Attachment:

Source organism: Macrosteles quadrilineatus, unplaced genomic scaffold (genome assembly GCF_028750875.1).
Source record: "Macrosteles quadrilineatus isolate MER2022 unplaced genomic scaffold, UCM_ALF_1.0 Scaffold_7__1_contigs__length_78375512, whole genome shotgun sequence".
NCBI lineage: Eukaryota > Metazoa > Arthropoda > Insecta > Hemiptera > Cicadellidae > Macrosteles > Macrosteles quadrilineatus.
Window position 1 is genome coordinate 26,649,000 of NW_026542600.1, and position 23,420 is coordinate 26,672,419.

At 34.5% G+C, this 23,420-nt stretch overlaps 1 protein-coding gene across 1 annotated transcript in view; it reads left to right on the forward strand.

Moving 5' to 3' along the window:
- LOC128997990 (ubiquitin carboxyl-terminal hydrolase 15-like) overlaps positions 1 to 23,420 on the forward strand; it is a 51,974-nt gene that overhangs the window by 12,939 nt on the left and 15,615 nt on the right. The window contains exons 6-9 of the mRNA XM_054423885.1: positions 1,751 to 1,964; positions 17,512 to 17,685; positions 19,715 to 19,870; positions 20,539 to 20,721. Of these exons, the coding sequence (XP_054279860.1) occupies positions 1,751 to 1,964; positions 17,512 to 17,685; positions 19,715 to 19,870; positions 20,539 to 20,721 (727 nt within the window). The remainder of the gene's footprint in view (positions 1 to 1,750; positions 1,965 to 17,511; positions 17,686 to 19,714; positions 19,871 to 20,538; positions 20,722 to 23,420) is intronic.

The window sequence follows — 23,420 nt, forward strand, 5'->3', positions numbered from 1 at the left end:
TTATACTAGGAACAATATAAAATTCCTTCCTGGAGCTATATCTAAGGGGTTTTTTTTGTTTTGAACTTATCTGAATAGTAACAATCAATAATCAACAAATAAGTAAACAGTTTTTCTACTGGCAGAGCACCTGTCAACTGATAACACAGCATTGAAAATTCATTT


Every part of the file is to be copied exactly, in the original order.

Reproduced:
Source organism: Macrosteles quadrilineatus, unplaced genomic scaffold (genome assembly GCF_028750875.1).
Source record: "Macrosteles quadrilineatus isolate MER2022 unplaced genomic scaffold, UCM_ALF_1.0 Scaffold_7__1_contigs__length_78375512, whole genome shotgun sequence".
NCBI lineage: Eukaryota > Metazoa > Arthropoda > Insecta > Hemiptera > Cicadellidae > Macrosteles > Macrosteles quadrilineatus.
Window position 1 is genome coordinate 26,649,000 of NW_026542600.1, and position 23,420 is coordinate 26,672,419.

At 34.5% G+C, this 23,420-nt stretch overlaps 1 protein-coding gene across 1 annotated transcript in view; it reads left to right on the forward strand.

Moving 5' to 3' along the window:
- LOC128997990 (ubiquitin carboxyl-terminal hydrolase 15-like) overlaps positions 1 to 23,420 on the forward strand; it is a 51,974-nt gene that overhangs the window by 12,939 nt on the left and 15,615 nt on the right. The window contains exons 6-9 of the mRNA XM_054423885.1: positions 1,751 to 1,964; positions 17,512 to 17,685; positions 19,715 to 19,870; positions 20,539 to 20,721. Of these exons, the coding sequence (XP_054279860.1) occupies positions 1,751 to 1,964; positions 17,512 to 17,685; positions 19,715 to 19,870; positions 20,539 to 20,721 (727 nt within the window). The remainder of the gene's footprint in view (positions 1 to 1,750; positions 1,965 to 17,511; positions 17,686 to 19,714; positions 19,871 to 20,538; positions 20,722 to 23,420) is intronic.

The window sequence follows — 23,420 nt, forward strand, 5'->3', positions numbered from 1 at the left end:
TTATACTAGGAACAATATAAAATTCCTTCCTGGAGCTATATCTAAGGGGTTTTTTTTGTTTTGAACTTATCTGAATAGTAACAATCAATAATCAACAAATAAGTAAACAGTTTTTCTACTGGCAGAGCACCTGTCAACTGATAACACAGCATTGAAAATTCATTT